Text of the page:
Equal pay and the wage gap have become central issues in discussions of John Roberts’ nomination to the Supreme Court.
Th is report examines state and local policies and programs designed to improve the quality of family child care. For the purposes of this report, family child care is defined as a provider caring for two or more unrelated children in the provider’s home.
This tool is a joint project of the Institute for Women’s Policy Research and the James A. & Faith Knight Foundation, to build capacity among community groups to assess and track the status of women in their regions.
This manual provides instructions for analyzing the status of women at the county level. The manual allows advocates, researchers, and others within each state to assess women’s status at the local level, rank counties, and make cross-county comparisons.
More than half of all workers in the private sector and in state and local government (54 percent, or 66 million workers) are not provided with any paid sick leave after a full year of service, according to a new analysis of U.S. Bureau of Labor Statistics data by the Institute for Women’s Policy Research.
DOWNLOAD REPORT Families and communities throughout the United [...]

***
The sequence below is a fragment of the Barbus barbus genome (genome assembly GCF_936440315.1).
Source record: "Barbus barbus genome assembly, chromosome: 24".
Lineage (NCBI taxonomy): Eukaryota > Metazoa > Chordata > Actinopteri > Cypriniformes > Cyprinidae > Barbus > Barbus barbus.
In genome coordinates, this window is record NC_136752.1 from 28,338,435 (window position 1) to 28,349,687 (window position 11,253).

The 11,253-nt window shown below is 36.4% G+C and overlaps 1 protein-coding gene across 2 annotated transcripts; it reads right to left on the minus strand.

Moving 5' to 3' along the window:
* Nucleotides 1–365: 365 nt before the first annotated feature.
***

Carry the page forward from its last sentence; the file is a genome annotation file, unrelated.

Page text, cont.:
The Impact of Disabilities on Mothers’ Work Participation: Examining Differences between Single and Married Mothers
This study examines the prevalence of disabilities among mothers and children and analyzes how these disabilities influence mothers’ work participation.
Building a Stronger Child Care Workforce: A Review of Studies of the Effectiveness of Public Compensation Initiatives
Child care providers are among the lowest paid workers in the United States. Inadequate compensation has led many qualified practitioners to leave the field for higher paying jobs, decreasing the quality of available care.
This report presents findings of an exploratory study about job training for low-income people, particularly women leaving welfare.
The Influence of Income, Education, and Work Status on Women’s Well Being (Published by Women’s Health Issues)
Recent research shows that women who leave welfare generally end up in low paying jobs with few benefits, if any. Many welfare recipients lack basic job skills that would make them appealing to employers and help them move out of dead-end jobs.